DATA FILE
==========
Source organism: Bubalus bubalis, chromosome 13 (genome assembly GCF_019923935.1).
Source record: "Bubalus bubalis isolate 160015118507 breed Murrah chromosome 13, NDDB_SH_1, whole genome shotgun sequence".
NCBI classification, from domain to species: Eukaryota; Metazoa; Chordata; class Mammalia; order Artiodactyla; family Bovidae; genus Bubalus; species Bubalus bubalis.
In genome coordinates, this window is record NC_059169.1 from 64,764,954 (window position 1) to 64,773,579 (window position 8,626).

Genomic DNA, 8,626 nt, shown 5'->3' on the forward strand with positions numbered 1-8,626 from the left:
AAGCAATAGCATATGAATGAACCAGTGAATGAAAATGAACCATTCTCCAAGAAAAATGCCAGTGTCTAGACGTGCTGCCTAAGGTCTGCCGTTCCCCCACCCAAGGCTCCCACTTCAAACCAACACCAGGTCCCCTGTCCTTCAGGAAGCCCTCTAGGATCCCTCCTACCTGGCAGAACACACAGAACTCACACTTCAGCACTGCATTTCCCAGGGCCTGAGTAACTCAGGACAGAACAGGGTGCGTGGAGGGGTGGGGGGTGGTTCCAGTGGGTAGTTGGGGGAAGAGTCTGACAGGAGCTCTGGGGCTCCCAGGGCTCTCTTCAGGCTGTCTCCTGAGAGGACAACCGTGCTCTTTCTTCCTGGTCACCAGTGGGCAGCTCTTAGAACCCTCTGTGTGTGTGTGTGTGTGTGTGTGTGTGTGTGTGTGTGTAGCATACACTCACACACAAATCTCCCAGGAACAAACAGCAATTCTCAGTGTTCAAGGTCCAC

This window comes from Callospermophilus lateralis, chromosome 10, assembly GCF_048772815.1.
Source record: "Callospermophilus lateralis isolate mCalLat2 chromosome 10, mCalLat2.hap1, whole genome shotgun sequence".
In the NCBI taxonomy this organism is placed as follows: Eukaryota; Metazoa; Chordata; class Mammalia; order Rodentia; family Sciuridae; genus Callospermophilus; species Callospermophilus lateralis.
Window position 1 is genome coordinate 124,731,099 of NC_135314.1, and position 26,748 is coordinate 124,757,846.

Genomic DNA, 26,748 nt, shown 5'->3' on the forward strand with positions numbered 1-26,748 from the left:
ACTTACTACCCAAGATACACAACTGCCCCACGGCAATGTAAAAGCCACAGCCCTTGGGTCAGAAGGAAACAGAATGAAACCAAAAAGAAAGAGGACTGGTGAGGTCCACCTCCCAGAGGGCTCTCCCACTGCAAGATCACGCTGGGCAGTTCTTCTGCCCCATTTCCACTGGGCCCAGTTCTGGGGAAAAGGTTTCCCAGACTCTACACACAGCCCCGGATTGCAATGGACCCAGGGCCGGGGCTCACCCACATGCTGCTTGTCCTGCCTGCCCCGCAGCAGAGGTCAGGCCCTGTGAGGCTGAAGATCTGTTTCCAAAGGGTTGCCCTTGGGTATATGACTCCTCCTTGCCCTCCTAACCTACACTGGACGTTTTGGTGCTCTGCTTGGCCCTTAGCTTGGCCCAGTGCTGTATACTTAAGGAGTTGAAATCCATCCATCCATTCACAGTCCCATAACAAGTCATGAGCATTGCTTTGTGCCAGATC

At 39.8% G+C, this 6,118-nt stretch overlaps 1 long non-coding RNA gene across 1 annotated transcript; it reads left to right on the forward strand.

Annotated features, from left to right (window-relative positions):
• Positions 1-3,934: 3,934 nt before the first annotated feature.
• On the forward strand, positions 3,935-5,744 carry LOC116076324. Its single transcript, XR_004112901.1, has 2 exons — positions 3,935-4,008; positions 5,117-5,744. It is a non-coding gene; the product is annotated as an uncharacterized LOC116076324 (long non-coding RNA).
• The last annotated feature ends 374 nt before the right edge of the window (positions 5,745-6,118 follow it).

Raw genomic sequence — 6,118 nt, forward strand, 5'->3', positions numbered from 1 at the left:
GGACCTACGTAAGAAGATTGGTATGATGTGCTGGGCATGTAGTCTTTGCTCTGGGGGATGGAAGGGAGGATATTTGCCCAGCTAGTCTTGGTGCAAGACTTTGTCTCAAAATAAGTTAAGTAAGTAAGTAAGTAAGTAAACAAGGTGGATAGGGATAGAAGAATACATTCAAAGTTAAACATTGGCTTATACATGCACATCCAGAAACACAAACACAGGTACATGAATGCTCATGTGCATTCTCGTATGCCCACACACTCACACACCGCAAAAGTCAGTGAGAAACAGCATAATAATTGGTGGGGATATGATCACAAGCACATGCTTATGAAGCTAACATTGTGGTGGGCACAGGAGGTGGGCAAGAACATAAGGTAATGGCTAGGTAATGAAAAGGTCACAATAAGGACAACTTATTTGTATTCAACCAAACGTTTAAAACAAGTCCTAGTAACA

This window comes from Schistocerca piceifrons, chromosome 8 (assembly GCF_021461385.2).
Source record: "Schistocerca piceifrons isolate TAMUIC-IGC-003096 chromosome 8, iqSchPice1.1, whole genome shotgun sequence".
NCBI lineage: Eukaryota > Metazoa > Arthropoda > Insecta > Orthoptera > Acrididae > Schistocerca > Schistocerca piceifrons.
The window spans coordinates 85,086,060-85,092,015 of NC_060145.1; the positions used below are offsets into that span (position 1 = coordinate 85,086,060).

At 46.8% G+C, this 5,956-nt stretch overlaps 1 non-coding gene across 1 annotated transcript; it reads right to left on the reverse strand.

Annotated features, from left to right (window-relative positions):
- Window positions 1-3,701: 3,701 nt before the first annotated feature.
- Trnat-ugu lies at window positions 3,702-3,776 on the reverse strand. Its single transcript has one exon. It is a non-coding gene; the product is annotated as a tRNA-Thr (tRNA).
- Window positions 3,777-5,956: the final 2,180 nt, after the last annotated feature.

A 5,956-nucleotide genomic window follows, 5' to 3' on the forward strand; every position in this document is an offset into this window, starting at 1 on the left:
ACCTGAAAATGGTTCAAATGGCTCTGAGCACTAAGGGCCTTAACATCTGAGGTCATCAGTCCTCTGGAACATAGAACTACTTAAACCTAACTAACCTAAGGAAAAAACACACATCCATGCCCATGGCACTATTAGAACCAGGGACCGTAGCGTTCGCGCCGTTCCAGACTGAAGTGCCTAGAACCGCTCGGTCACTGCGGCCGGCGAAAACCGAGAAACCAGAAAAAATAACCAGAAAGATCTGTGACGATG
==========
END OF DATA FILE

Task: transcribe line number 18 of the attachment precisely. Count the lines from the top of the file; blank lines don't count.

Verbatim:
Raw genomic sequence — 6,118 nt, forward strand, 5'->3', positions numbered from 1 at the left: